Hosting a Ghost blog with NGINX and Docker (Part 1)

Part 1: Docker and Nginx

After reading Jake Hamilton's interesting post on hosting a Ghost blog with Docker, I thought it would be good to share my own Ghost + Docker blog setup.

This will be a two-part post, with this post focussing on automated NGINX setup, the next (much shorter post) will cover integrating Ghost.

This post was written for Docker Compose version 2. Version 3 removes some options included below. An updated post will follow once I have tested it.


So this post will assume a basic understanding of Docker and how to work with Docker containers.

If you haven't worked with Docker much, make sure to check out Codeship's guide to the Docker ecosystem

I use this same basic setup to run a whole suite of Docker-powered apps from a small hosted VPS (I'm very cheap), including ownCloud, this blog, my website (s), OpenVPN, and a few other tools and apps. This combines both self-built scripts with a few extra third-party images for convenience.

You'll need to have Docker and Docker Compose installed to emulate this setup!

Before we start

Make sure you have Docker and Docker Compose installed and available on the PATH. Since this is how I use it myself, the examples below will mostly be working out of a /apps directory I create on all my app servers.

Setting up NGINX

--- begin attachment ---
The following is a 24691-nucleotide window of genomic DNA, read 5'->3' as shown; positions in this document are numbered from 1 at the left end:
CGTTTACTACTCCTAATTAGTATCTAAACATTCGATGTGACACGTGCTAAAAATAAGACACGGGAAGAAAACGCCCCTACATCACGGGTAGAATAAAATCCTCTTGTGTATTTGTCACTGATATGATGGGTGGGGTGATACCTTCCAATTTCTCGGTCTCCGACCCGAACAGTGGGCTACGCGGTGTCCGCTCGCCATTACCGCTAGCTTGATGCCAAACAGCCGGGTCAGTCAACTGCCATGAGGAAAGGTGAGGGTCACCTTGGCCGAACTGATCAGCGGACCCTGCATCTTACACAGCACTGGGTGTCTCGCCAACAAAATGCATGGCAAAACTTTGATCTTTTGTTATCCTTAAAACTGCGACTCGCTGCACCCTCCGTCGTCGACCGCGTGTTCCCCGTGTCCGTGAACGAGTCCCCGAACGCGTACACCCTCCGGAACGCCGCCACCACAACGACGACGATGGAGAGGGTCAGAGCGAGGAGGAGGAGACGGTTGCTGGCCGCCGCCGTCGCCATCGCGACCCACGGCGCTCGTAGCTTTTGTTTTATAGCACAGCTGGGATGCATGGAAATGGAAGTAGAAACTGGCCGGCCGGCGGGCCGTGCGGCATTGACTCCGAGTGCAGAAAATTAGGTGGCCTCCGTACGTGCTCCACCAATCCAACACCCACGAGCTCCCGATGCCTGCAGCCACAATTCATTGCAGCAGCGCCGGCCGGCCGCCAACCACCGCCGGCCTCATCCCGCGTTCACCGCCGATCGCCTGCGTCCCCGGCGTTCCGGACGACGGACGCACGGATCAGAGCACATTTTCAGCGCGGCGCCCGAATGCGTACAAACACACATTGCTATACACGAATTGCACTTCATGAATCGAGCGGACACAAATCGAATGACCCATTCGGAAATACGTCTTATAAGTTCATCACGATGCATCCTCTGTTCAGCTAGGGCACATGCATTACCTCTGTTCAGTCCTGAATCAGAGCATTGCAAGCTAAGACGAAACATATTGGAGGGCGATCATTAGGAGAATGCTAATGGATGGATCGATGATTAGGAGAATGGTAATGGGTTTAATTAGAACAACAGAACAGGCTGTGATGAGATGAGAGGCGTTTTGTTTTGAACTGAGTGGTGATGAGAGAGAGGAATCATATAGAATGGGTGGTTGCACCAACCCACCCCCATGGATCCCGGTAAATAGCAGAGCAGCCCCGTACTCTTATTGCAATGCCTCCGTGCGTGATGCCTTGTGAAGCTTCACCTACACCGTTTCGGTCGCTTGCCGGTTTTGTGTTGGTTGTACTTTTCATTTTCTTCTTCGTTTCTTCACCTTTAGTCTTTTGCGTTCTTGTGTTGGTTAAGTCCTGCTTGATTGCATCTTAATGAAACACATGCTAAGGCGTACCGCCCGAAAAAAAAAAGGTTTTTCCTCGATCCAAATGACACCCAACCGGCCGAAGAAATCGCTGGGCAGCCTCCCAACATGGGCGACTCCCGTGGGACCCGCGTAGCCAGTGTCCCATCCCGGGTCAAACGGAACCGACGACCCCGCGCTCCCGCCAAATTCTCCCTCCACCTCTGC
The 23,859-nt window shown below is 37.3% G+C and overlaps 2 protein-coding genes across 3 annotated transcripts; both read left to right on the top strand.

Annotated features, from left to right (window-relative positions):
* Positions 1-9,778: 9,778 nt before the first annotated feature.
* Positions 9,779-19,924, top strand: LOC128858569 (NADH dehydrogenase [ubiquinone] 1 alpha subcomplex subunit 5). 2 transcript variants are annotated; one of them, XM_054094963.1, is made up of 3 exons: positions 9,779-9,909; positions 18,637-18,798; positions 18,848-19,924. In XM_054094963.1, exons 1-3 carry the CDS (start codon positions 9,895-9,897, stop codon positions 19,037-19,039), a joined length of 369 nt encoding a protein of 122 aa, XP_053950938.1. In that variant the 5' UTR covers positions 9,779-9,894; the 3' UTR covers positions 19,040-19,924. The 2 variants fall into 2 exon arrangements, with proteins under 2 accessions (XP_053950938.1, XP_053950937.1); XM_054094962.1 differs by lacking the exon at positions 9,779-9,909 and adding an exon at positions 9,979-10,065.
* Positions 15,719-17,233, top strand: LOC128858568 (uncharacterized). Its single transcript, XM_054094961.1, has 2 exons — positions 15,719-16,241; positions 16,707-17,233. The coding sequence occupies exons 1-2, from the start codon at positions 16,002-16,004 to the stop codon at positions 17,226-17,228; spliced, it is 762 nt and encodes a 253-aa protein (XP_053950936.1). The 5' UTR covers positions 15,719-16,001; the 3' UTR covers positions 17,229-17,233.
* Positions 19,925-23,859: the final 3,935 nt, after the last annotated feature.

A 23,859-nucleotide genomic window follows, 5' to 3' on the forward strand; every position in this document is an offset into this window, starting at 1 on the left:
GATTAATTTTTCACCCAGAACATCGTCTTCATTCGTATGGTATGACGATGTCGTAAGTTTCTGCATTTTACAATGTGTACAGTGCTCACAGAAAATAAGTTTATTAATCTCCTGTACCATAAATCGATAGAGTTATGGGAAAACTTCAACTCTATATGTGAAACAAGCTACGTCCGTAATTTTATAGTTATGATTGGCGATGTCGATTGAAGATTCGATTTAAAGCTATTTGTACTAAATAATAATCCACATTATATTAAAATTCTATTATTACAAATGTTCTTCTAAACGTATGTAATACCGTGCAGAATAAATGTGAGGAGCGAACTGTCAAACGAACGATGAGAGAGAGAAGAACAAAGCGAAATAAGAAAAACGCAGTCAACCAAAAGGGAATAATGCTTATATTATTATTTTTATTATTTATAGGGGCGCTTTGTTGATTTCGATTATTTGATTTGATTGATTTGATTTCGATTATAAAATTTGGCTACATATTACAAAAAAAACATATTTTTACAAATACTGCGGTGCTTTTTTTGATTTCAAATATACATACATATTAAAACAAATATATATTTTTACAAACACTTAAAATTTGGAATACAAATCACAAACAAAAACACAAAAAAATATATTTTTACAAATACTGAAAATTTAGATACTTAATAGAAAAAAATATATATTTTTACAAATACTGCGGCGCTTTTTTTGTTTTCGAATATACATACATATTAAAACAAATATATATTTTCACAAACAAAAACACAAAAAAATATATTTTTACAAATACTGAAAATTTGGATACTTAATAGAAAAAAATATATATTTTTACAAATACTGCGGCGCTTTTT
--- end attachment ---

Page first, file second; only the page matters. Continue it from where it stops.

Now, you can manually create your own NGINX sites and configurations to proxy (and this is how Jake did it), but there is another, easier option: Use Jason Wilder's awesome nginx-proxy image. This simple image (explained in full in this blog post) uses Docker's events and inspection APIs to generate new reverse proxy configurations for NGINX whenever a Docker container is started. Basically, you just need to start the nginx-proxy container first, then any containers started with a VIRTUAL_HOST environment variable will be reverse proxied through the running NGINX container.

But what about SSL?

Ah, but of course you were going to ask that, because it's 2017 and you're using SSL for all of your sites now, right?! (if not, you should be!)

To fit in with our automated approach to proxy sites, it makes sense to use Let's Encrypt, the free and automated certificate authority. Fortunately for us, there is a "companion" container available for nginx-proxy to enable automated retrieval of SSL certificates!